SPURGEON: Can you clarify? Because I find her work attractive, her characters mostly endearing rather than annoying and it never occurred to me not to scan as comics this latest artistic direction. Is there someone who you feel makes better art and creates less-annoying characters that works in her same general style so that we could draw a sharper distinction, maybe?

COLLINS: It's not that I'm not scanning it as comics -- I just don't like the look of this comic. It looks like a comic made from a gingerbread house or something. Wait, no, that's probably not a good way to describe it, because a comic made from a gingerbread house would be awesome. I guess I think it's busy and cutesy and... kitschy's not the right word... I don't know. Her particular application of collage does nothing for me. That's what I meant by saying I don't have an in -- not that it's not comics, but that nothing about the aesthetic appeals to me at all. To be fair, I think I'm pretty particular about collage and what works for me and doesn't with that technique. I don't get a lot out of Souther Salazar, either, for example.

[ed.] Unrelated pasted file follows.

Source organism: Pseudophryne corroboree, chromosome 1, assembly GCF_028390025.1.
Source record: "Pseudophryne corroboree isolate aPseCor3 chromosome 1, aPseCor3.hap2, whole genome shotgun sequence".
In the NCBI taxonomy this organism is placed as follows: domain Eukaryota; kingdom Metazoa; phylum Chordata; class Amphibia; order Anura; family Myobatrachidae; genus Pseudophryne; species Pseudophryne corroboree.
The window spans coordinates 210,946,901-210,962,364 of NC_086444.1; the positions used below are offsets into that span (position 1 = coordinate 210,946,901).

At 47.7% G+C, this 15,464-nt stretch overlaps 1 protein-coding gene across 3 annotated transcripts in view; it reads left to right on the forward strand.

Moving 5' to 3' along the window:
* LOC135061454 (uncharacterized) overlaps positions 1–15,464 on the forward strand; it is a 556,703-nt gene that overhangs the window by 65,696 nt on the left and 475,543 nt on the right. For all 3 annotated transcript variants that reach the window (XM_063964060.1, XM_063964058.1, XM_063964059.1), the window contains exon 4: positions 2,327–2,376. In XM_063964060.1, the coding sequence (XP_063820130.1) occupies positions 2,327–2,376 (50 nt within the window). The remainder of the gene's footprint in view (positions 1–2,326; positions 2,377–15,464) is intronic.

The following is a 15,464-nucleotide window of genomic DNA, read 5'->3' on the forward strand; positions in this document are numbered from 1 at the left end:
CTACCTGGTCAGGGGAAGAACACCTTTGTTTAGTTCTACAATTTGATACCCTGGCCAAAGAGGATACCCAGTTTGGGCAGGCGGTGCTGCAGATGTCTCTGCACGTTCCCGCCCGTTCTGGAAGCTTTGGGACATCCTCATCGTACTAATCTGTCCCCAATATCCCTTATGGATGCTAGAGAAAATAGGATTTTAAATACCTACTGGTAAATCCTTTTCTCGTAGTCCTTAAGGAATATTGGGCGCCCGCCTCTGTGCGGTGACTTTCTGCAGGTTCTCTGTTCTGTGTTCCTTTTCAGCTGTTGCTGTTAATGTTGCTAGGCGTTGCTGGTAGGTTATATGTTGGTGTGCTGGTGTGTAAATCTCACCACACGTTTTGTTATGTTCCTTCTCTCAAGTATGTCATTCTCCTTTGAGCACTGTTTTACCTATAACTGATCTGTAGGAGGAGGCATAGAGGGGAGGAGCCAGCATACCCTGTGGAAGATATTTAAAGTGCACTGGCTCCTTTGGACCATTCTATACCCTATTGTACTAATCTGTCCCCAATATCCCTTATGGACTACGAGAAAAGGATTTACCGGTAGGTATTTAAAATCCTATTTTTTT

As for her characters, I'm not saying they're annoying, I'm saying they look annoying. Actually what I'm saying is that I'm annoyed by their design. I don't like their macaroni-shaped arms or their sorta curved-triangle bodies. This is weird, and I'm sort of stunned that I have this specific an opinion on something like this, but as I think about this it becomes apparent to me that I don't like shapes that involved gently curved lines meeting at a point. You know Marlys's glasses? The whole comic looks like that to me and I don't like that.

What can I say? Certain artists I just can't get into because of basic character design. Pete Bagge's characters look like boogers with limbs to me. I can't get past it.

SPURGEON: "Chechen War, Chechen Women"?

COLLINS: I think I'd prefer you to have asked about I Live Here, which I thought was a real achievement and included notable work from a lot of people, including this from Sacco. But this was very, very intense material, even just visually -- I think it's his most "high-volume" work, just in times of how the characters are drawn and placed in the frame. It's like El Greco or something.